Surface Transportation Board Decision Helps Move Sudbury Rail Trail Forward

Going back nearly 150 years, a forerunner organization, the Interstate Commerce Commission was created in 1877 to regulate railroads and rein-in some of their more onerous ways of dealing with the 3-Cs: Customers, Competitors, and Communities. Over the following century, when automobiles and trucks became more commonplace for transporting long-distance commerce, the railroads needed to be deregulated in order to level the playing field and give them greater leeway, so in 1980, the Staggers Rail Act was established to relax the rules. Overtime, the railroads needed a more responsive agency to oversee their competitiveness and STB was created in 1996 as a "statutory authority [that] resolves disputes in support of an efficient, competitive, and economically viable surface transportation network that meets the needs of its users."

Practically, the STB provides for an administrative law oversight and decisions about abandonments, disputes in operations, and rate structures between the railroads and of others details related to RRs in ways that can be so convoluted that boxcars of lawyers are needed to untangle. This is why the case of “PROTECT SUDBURY INC.—PETITION FOR DECLARATORY ORDER” is so important. 

Local opponents, under the portentous name "Protect Sudbury," had claimed that the unused, surplus corridor purchased by the T in the 1970s and now more recently leased to both DCR to make an “Alternative Transportation Corridor” (ATC) and to Eversource to build a more robust grid cannot happen because the formal ‘abandonment’ of rail service didn’t take place 45+ years ago. Yet Protect Sudbury was not interested in bringing back freight rail on this corridor, and instead they were simply using an argument to the STB in their fight to prevent the development of improved utilities and a linear park.

A short 36-word statement from the STB turns down their request very succinctly:

"The Board in its discretion declines Protect Sudbury Inc.’s request for a declaratory order finding that a railroad line in Sudbury, Mass., has not been abandoned and that easement agreements related to the line are void."

On my blog, No Revisionist History, I’ve created an easy-to-understand infographic that features the 6-page decision with some call-outs that name the plain (albeit lightly lawyered) text of the decision. It becomes clear that the group’s argument for fighting the utility project and the trail is so last gasp—or Hail Mary Pass-ish—that they angered the STB. As the MA Supreme Judicial Court ruled against Project Sudbury’s arguments in 2021, supported in part by an amicus brief submitted by Atty. Andrew Fischer and MassBike.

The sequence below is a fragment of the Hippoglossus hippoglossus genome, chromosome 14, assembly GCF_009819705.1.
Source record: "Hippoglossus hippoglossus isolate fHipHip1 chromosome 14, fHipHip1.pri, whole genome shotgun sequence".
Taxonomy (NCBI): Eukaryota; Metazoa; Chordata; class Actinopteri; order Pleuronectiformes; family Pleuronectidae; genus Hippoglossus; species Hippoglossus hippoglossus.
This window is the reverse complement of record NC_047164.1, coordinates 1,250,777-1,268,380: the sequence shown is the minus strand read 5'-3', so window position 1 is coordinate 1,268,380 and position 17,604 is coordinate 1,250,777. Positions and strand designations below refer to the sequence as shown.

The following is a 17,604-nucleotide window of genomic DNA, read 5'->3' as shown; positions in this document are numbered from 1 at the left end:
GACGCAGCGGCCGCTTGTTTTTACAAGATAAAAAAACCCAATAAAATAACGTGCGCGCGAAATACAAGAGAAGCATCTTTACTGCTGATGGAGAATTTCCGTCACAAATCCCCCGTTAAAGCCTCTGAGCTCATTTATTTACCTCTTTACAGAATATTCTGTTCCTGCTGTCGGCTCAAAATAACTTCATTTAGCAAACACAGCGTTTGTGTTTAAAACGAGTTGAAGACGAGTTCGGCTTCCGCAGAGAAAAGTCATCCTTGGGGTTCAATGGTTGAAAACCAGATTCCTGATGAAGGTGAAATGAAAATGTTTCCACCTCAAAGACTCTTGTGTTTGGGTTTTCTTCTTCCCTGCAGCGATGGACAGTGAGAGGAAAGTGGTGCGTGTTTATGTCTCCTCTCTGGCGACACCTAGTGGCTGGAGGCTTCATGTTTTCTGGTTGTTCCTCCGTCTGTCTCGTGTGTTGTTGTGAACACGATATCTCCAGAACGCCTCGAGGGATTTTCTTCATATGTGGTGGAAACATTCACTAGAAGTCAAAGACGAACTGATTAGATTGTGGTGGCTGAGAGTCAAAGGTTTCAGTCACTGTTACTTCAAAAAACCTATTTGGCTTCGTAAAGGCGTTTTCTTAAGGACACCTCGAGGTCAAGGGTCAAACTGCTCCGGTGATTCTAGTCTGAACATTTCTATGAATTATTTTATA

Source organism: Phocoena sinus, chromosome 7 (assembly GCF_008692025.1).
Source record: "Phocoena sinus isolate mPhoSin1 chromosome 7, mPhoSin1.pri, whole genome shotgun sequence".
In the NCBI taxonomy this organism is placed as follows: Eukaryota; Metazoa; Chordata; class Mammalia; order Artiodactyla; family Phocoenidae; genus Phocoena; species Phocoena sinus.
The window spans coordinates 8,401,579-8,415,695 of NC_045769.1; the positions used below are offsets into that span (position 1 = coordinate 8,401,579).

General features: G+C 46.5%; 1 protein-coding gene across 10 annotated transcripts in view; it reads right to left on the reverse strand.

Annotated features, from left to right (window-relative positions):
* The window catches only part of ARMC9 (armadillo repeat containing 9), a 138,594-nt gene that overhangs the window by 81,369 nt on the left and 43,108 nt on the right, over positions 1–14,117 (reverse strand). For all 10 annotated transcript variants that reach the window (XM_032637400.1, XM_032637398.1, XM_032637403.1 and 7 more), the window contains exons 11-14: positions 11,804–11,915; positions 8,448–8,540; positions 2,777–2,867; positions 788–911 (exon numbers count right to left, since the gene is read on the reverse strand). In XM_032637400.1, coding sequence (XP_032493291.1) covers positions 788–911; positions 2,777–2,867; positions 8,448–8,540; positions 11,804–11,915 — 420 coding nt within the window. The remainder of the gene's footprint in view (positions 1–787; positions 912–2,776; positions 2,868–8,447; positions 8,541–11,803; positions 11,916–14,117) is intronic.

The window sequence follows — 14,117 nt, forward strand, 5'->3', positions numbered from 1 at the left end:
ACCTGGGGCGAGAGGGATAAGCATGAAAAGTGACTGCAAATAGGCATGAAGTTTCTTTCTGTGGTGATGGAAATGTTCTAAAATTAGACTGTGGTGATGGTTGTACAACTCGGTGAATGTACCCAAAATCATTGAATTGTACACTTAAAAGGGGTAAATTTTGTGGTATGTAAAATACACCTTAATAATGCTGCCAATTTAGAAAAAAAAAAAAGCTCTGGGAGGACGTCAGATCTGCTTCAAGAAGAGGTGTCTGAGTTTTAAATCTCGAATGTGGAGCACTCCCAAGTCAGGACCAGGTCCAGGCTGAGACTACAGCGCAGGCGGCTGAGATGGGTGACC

Most importantly, a telling paragraph in the STB ruling lays out why the Protect Sudbury argument, and similar arguments made by other NIMBY groups, was a concern: “Such a legal maneuver risks abuse of the Board’s statute and processes. The Board also need not address the issue of whether the Line was abandoned.”

Thanks to the ruling by the STB, the Sudbury section of the Mass Central Rail Trail (MCRT) is now only waiting for one-more permit. A federal water quality permit from the U.S. Army Corps of Engineers regarding the renovation of a bridge over Hop Brook in Sudbury– nothing is ever easy. You can learn more about the Mass Central Rail Trail at

Craig Della Penna

Craig is the Executive Director with Norwottuck Network, an Associate Broker with The Murphys Realtors, Trailside Team, as well as the Owner of Sugar Maple Trailside Inn in Florence, MA.

For 12 years, Craig marketed rail freight and operated New England’s largest and most successful railroad-owned, transloading facility—Railroad Distribution Services, Inc. For seven years, he worked for Rails-to-Trails Conservancy as their New England Field Representative focusing on the policy end of building rail trails as well as public outreach. Today he is a successful Realtor, the fist realtor in the US specializing in the sale of property near to rail trails.

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